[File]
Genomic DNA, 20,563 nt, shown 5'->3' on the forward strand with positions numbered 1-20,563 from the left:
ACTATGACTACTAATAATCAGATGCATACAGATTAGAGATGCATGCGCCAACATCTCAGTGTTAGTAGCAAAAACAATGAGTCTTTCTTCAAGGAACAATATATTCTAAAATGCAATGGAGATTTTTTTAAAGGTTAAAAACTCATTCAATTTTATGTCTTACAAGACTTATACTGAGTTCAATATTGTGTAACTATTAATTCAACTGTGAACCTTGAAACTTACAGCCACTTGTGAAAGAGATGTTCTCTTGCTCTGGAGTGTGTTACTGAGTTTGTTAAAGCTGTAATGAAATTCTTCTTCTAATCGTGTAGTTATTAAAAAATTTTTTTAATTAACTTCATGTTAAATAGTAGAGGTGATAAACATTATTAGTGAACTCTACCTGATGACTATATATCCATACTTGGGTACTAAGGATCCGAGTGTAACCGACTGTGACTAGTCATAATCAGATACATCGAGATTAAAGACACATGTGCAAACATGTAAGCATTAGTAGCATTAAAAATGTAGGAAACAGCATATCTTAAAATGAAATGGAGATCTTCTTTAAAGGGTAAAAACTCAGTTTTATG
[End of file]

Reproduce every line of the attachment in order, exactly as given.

Genomic DNA, 20,563 nt, shown 5'->3' on the forward strand with positions numbered 1-20,563 from the left:
ACTATGACTACTAATAATCAGATGCATACAGATTAGAGATGCATGCGCCAACATCTCAGTGTTAGTAGCAAAAACAATGAGTCTTTCTTCAAGGAACAATATATTCTAAAATGCAATGGAGATTTTTTTAAAGGTTAAAAACTCATTCAATTTTATGTCTTACAAGACTTATACTGAGTTCAATATTGTGTAACTATTAATTCAACTGTGAACCTTGAAACTTACAGCCACTTGTGAAAGAGATGTTCTCTTGCTCTGGAGTGTGTTACTGAGTTTGTTAAAGCTGTAATGAAATTCTTCTTCTAATCGTGTAGTTATTAAAAAATTTTTTTAATTAACTTCATGTTAAATAGTAGAGGTGATAAACATTATTAGTGAACTCTACCTGATGACTATATATCCATACTTGGGTACTAAGGATCCGAGTGTAACCGACTGTGACTAGTCATAATCAGATACATCGAGATTAAAGACACATGTGCAAACATGTAAGCATTAGTAGCATTAAAAATGTAGGAAACAGCATATCTTAAAATGAAATGGAGATCTTCTTTAAAGGGTAAAAACTCAGTTTTATG